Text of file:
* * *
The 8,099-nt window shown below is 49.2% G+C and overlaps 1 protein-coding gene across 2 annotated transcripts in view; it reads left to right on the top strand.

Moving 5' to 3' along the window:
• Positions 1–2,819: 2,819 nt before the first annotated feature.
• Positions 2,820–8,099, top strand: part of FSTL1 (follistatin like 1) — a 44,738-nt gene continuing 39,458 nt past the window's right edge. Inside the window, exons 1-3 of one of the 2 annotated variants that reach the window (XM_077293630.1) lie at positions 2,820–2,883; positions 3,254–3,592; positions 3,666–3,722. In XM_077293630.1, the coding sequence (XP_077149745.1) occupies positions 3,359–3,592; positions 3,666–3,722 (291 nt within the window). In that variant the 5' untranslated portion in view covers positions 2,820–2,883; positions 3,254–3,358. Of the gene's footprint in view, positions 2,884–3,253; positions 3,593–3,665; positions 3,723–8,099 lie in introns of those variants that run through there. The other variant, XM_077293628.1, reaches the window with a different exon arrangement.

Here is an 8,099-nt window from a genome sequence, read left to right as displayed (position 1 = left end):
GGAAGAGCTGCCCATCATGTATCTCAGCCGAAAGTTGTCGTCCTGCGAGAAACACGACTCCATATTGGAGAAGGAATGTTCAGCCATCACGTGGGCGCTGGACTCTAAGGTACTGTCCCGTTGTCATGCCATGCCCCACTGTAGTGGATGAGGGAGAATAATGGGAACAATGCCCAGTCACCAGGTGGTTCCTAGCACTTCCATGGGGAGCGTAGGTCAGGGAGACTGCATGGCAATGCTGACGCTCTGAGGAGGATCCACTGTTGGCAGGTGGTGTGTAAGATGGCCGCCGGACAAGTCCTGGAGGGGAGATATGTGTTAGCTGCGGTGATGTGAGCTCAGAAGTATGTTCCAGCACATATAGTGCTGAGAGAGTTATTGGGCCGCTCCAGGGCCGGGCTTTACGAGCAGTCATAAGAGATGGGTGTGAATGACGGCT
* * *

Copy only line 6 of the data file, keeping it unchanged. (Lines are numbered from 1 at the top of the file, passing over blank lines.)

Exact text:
GGAAGAGCTGCCCATCATGTATCTCAGCCGAAAGTTGTCGTCCTGCGAGAAACACGACTCCATATTGGAGAAGGAATGTTCAGCCATCACGTGGGCGCTGGACTCTAAGGTACTGTCCCGTTGTCATGCCATGCCCCACTGTAGTGGATGAGGGAGAATAATGGGAACAATGCCCAGTCACCAGGTGGTTCCTAGCACTTCCATGGGGAGCGTAGGTCAGGGAGACTGCATGGCAATGCTGACGCTCTGAGGAGGATCCACTGTTGGCAGGTGGTGTGTAAGATGGCCGCCGGACAAGTCCTGGAGGGGAGATATGTGTTAGCTGCGGTGATGTGAGCTCAGAAGTATGTTCCAGCACATATAGTGCTGAGAGAGTTATTGGGCCGCTCCAGGGCCGGGCTTTACGAGCAGTCATAAGAGATGGGTGTGAATGACGGCT